Perhaps “absolutism” would work? That also goes beyond the temporal dimension to include spatial (geographic, trans-cultural, etc). That is, such “meanings” are supposed to apply absolutely across all times, places, cultures, individuals, etc.

I quite like Karmakshanti's

Bad Horse 2017-07-01

I quite like Karmakshanti’s comment.

This is the stance of materialism. Realistically, most people adopt this stance much of the time. However, at times everyone does recognize the value of altruistic and creative purposes, which this stance rejects.

Without accepting the “meaning of life” question, I must note that you’re straw-manning materialism. Genuine materialism recognizes all of the values humans have evolved, and these include atruism, creativity, friendship, love, and so on, which give us warm fuzzy feelings in the same way that sex, domination, and so on do. The difference is that the former evolve via kin and group selection, while the latter evolve via individual selection. There is confusion between values evolved via group selection and values merely proclaimed by cultures, but to the extent that a social, moral value has been selected for in evolution, it has become an organismal value in the same way as enjoyment of sex or pleasure.

Meanings of "materialism"

David Chapman 2017-07-01

Bad Horse, thanks for your comments today!

As with all words, “materialism” has multiple senses. I would guess you have in mind something like “the theory that all phenomena are ultimately reducible to matter and energy.” That’s not the sense of “materialism” I’m using here. Rather the non-technical sense of “he’s so materialistic” meaning “he values mostly only possessions and maybe sex and power.”

Almost all the key terms in Meaningness run into this problem—that in common usage they have several meanings. So I try to flag which sense I’m using; but don’t always succeed.

Thanks for the response!

Bad Horse 2017-07-02

Thanks for the response!

I would rather call your usage “hedonism”. I don’t think it’s a real position–I find it in the wild only as a straw-manning of materialism. The people who characterize materialism as hedonism are eternalists who despise and misunderstand materialism. Nobody, or at least no philosophers or thinking people whom I’m aware of, actually hold hedonism as a philosophical position. So I don’t think it belongs in your list; that just perpetuates the slander of genuine materialism.

I should add that I think the

Bad Horse 2017-07-02

I should add that I think the word “materialism” is meaningless. On one hand, no one can be a materialist anymore, as we are aware of many important immaterial phenomena such as gravitation and magnetism. And if we expand our definition of materialism to include “energy”, we find that we have included everything–there is no way to conceive of a spiritual force that is not energy. Anything that can affect mass is by definition energy.

There is no principled distinction between miracles and magnetism. There are merely some people who wish there to be phenomena that are not explainable, repeatable, or analyzable to human minds. But that is a distinction based on human cognition rather than on the nature of the world. It is a desire to be smaller than the world, to have something to be in awe of which can be our /logos/.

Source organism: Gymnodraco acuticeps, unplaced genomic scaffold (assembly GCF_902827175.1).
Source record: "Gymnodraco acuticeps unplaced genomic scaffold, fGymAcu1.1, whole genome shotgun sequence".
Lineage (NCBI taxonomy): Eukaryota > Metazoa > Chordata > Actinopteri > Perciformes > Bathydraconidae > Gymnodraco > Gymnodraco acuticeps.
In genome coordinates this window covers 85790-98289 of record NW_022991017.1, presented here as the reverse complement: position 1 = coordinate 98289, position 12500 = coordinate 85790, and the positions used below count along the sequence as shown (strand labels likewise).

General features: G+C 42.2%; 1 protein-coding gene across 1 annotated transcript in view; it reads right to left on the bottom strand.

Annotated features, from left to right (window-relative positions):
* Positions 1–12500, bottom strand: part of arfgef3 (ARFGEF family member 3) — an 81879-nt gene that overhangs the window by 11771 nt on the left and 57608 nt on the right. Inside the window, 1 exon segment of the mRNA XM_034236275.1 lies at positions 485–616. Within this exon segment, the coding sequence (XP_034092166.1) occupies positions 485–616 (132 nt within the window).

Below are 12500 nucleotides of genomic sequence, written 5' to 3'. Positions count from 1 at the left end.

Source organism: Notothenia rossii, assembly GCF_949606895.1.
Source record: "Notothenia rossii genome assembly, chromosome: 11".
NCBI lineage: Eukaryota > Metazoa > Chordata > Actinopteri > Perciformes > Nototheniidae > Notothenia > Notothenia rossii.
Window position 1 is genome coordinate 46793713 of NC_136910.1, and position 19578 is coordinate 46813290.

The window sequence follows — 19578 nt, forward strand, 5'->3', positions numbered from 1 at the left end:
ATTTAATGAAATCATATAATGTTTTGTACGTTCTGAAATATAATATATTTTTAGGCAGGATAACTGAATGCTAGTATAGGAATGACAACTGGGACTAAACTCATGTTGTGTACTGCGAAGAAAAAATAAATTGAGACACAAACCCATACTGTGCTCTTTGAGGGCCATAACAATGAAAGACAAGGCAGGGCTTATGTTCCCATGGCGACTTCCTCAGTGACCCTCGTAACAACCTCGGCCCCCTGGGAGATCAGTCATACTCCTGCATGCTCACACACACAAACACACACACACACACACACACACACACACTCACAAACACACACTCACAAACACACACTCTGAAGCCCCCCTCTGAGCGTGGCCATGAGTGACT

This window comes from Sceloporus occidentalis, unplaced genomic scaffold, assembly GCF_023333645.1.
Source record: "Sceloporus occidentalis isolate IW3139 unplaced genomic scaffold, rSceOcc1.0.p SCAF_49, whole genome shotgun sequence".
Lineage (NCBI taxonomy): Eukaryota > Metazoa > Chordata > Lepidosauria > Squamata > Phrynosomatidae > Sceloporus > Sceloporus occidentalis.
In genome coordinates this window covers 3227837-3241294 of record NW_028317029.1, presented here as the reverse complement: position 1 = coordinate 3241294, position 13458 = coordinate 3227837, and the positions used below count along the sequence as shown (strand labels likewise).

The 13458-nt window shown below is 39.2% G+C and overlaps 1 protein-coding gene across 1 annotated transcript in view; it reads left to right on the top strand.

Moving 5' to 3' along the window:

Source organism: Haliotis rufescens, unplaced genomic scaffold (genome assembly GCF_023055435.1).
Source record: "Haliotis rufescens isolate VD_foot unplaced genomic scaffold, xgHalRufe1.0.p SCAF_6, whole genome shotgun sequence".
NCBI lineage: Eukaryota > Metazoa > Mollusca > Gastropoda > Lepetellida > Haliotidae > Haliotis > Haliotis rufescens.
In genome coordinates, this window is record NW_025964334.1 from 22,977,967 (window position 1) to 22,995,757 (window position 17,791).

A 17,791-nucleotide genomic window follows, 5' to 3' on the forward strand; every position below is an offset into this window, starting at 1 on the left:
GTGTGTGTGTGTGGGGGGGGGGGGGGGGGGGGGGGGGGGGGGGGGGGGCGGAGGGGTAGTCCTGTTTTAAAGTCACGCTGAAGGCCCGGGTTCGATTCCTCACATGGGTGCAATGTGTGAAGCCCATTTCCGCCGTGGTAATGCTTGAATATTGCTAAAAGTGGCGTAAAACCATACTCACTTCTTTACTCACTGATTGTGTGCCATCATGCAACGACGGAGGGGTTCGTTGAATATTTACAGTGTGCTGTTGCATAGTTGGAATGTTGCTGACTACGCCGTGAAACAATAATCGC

"Materialism" is not a philosophical position

David Chapman 2017-07-02

Ah… It’s important to understand, when reading Meaningness, that its “stancesare not philosophical theories, systems, or positions. They are moment-by-moment ways of thinking, feeling, and acting, which are highly unstable. I believe everyone adopts materialism transiently, often, although maybe few are committed to it.

"Materialism" is not a philosophical position

Bad Horse 2017-07-02

What I was trying to say in my last comment was that one can’t “adopt materialism”, because it’s an incoherent concept. There is no distinction between the viewpoint called “materialism” and other viewpoints. It is all confusion created by jamming words together in ways that cannot denote anything, and assuming that the resulting sentences have meaning.

In 1300 AD, magnets were magical items. As people became familiar with them, they became less magical, until finally Maxwell came along and said “The curl of the electric field is the negative of the derivative of the magnetic field”, etc., at which time magnets became not at all magical. This demonstrates that whether an item or process is magical or spiritual is socially-constructed.

This comes up in my own life whenever someone really presses me on the question of whether I believe in God or souls, and I have to say, “Well, I think it’s highly likely that our universe has a creator whom I would call God, and we may have immortal patterns saved and/or recycled many times which I would call souls.” But if they ask me about the properties of that God, I say, “God is perhaps some other universe’s equivalent of a grad student, and our universe is her experiment. Or God is an artist or storyteller, and our universe is like a book or artwork made for the entertainment or enlightenment of the other gods. Or possibly a game they play, say a massively multiplayer roleplaying game in which they may take on the personas of various historical characters for a fee proportionate to their importance.”

Whenever I give the full explanation, people say, “Oh, that’s not God. That’s just another person. You’re a materialist.”

Similarly, if they ask me if I believe in the non-material world, I say yes, but I mean gravity and electromagnetism, and then again they say I’m a materialist. Whenever I dig deep enough and long enough to try to figure out what makes the difference to them between spiritual and materialist beliefs, the only difference is that a thing can only be “spiritual” or “magical” if you don’t understand it / it isn’t predictable.

But a thing that truly isn’t predictable in its interactions with matter, not even merely predictably destructive like entropy, must by definition have no interactions at all with matter. Statistically regular, random and destructive to ordered substances, or no interaction, are the only possibilities.